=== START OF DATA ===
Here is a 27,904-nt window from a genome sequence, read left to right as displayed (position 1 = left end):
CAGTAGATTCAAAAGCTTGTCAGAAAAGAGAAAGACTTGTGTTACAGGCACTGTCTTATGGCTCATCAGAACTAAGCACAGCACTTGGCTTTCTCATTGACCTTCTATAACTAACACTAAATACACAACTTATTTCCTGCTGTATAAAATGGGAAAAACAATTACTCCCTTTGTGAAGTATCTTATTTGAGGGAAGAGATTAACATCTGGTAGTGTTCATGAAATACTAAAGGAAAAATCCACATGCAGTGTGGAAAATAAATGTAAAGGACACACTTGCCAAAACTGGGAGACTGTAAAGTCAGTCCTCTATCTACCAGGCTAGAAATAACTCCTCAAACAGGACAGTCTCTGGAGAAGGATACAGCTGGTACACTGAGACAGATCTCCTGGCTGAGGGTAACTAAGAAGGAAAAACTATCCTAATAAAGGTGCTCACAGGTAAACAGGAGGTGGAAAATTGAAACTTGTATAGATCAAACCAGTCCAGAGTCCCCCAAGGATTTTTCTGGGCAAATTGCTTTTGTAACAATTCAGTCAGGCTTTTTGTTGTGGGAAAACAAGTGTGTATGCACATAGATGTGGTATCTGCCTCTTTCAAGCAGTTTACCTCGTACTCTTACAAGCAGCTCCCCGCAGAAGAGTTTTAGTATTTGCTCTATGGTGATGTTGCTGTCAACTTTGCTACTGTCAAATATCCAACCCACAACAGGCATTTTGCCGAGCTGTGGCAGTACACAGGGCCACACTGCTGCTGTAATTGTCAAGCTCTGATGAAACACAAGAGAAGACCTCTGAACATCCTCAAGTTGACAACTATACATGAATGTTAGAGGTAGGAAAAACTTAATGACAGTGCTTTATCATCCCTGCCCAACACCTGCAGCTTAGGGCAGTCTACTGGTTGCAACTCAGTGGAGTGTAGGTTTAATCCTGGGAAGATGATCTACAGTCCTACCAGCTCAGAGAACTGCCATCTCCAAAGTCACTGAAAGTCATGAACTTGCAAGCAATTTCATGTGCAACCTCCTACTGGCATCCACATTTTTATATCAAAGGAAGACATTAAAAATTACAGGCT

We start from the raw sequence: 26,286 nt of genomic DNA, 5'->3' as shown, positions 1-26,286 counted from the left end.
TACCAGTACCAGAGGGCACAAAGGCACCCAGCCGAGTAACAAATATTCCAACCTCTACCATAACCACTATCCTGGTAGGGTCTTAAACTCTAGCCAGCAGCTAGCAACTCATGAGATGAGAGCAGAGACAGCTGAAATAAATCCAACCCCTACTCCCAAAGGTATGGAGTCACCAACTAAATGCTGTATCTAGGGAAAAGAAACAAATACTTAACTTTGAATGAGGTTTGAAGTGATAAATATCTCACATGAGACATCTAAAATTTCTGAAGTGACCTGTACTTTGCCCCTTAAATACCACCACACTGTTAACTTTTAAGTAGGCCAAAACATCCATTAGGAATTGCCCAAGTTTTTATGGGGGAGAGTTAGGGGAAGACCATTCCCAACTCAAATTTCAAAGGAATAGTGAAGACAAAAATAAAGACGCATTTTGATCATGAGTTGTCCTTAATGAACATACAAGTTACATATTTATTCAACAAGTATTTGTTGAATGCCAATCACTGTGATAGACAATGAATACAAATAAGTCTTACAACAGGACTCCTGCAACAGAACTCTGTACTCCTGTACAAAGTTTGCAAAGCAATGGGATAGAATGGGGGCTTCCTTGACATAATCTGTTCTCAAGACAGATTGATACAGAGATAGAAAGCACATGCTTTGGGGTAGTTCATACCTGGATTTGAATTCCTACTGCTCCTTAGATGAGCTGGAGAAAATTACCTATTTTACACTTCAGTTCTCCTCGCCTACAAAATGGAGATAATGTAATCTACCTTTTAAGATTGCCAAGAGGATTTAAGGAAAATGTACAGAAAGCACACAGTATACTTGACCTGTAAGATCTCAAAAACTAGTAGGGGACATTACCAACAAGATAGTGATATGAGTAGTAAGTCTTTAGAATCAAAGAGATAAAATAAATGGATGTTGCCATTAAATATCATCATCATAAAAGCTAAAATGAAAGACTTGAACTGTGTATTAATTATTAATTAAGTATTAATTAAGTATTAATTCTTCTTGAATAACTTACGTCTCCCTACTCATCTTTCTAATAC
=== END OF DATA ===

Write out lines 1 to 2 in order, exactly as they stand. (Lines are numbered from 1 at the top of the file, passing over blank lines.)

Here is a 27,904-nt window from a genome sequence, read left to right as displayed (position 1 = left end):
CAGTAGATTCAAAAGCTTGTCAGAAAAGAGAAAGACTTGTGTTACAGGCACTGTCTTATGGCTCATCAGAACTAAGCACAGCACTTGGCTTTCTCATTGACCTTCTATAACTAACACTAAATACACAACTTATTTCCTGCTGTATAAAATGGGAAAAACAATTACTCCCTTTGTGAAGTATCTTATTTGAGGGAAGAGATTAACATCTGGTAGTGTTCATGAAATACTAAAGGAAAAATCCACATGCAGTGTGGAAAATAAATGTAAAGGACACACTTGCCAAAACTGGGAGACTGTAAAGTCAGTCCTCTATCTACCAGGCTAGAAATAACTCCTCAAACAGGACAGTCTCTGGAGAAGGATACAGCTGGTACACTGAGACAGATCTCCTGGCTGAGGGTAACTAAGAAGGAAAAACTATCCTAATAAAGGTGCTCACAGGTAAACAGGAGGTGGAAAATTGAAACTTGTATAGATCAAACCAGTCCAGAGTCCCCCAAGGATTTTTCTGGGCAAATTGCTTTTGTAACAATTCAGTCAGGCTTTTTGTTGTGGGAAAACAAGTGTGTATGCACATAGATGTGGTATCTGCCTCTTTCAAGCAGTTTACCTCGTACTCTTACAAGCAGCTCCCCGCAGAAGAGTTTTAGTATTTGCTCTATGGTGATGTTGCTGTCAACTTTGCTACTGTCAAATATCCAACCCACAACAGGCATTTTGCCGAGCTGTGGCAGTACACAGGGCCACACTGCTGCTGTAATTGTCAAGCTCTGATGAAACACAAGAGAAGACCTCTGAACATCCTCAAGTTGACAACTATACATGAATGTTAGAGGTAGGAAAAACTTAATGACAGTGCTTTATCATCCCTGCCCAACACCTGCAGCTTAGGGCAGTCTACTGGTTGCAACTCAGTGGAGTGTAGGTTTAATCCTGGGAAGATGATCTACAGTCCTACCAGCTCAGAGAACTGCCATCTCCAAAGTCACTGAAAGTCATGAACTTGCAAGCAATTTCATGTGCAACCTCCTACTGGCATCCACATTTTTATATCAAAGGAAGACATTAAAAATTACAGGCT